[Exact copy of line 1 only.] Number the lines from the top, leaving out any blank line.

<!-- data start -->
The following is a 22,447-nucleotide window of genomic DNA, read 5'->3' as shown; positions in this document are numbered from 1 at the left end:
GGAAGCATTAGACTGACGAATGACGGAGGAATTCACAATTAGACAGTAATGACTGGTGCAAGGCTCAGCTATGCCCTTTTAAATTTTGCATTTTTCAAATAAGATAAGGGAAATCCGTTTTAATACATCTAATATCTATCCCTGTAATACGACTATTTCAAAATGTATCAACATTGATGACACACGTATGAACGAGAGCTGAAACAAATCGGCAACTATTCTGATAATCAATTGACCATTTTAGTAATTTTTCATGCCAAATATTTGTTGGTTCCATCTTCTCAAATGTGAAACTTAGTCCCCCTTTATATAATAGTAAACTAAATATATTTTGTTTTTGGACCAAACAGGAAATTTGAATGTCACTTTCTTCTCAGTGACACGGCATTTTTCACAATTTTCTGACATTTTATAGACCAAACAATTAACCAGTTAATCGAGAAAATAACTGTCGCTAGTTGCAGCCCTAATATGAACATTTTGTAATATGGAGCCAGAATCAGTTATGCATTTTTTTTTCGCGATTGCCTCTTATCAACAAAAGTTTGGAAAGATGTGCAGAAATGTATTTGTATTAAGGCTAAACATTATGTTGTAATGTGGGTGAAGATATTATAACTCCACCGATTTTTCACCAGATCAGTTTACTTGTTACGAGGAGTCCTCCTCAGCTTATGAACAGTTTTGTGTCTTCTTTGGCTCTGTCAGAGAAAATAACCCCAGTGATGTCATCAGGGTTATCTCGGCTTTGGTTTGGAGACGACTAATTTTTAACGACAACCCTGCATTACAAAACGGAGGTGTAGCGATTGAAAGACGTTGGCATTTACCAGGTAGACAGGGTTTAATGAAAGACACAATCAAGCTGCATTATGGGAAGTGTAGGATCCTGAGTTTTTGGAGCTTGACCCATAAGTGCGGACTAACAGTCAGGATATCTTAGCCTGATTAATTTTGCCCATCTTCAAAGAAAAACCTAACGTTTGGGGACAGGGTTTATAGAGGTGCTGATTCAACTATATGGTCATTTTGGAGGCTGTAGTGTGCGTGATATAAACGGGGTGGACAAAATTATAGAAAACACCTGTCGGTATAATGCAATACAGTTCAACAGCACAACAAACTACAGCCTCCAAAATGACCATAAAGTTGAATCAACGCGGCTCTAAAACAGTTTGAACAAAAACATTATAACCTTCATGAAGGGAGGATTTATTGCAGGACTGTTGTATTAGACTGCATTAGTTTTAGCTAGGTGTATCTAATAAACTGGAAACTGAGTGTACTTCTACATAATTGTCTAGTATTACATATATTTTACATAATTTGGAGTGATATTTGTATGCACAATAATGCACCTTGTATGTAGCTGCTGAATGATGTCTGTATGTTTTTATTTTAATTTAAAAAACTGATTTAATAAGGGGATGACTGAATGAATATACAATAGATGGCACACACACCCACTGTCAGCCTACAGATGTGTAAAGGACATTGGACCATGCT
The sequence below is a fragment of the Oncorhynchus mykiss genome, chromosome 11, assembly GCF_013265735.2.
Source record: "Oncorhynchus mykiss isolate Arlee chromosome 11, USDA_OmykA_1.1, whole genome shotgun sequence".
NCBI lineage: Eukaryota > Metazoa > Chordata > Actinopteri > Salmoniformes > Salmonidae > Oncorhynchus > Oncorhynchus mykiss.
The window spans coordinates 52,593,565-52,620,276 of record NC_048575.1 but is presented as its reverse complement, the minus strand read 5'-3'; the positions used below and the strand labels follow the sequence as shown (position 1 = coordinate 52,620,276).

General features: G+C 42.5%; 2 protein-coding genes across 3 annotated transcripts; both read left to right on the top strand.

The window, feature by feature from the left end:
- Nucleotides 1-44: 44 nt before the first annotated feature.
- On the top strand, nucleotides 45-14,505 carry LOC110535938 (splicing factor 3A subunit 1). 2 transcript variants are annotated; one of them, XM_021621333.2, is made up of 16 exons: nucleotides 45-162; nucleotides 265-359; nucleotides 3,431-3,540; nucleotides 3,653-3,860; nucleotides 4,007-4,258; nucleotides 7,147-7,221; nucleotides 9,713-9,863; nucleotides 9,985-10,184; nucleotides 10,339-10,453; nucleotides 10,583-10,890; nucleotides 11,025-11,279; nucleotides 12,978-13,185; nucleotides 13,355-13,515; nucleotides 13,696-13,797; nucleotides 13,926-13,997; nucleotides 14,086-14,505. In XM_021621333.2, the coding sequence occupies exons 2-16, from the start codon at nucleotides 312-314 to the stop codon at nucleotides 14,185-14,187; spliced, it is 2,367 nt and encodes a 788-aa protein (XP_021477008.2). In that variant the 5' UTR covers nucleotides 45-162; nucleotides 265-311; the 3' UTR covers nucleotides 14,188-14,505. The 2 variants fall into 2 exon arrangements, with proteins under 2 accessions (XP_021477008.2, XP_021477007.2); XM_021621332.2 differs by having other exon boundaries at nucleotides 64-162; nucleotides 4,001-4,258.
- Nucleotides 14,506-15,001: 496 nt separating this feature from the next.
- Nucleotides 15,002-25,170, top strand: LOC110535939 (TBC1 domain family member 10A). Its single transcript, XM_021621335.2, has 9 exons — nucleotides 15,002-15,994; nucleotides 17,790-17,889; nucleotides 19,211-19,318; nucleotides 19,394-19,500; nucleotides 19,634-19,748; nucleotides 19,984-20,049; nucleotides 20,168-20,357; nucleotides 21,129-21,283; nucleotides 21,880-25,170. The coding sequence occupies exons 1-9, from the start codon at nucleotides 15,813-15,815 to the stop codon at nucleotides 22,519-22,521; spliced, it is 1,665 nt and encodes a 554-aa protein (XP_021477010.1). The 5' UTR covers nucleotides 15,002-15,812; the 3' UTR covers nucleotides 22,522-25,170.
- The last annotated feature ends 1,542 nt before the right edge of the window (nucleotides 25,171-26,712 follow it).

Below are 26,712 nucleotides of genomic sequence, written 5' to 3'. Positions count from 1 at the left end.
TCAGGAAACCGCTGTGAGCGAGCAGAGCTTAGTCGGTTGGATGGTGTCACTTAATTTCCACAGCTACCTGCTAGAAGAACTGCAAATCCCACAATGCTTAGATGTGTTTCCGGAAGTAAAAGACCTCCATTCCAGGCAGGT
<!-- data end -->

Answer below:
The following is a 22,447-nucleotide window of genomic DNA, read 5'->3' as shown; positions in this document are numbered from 1 at the left end: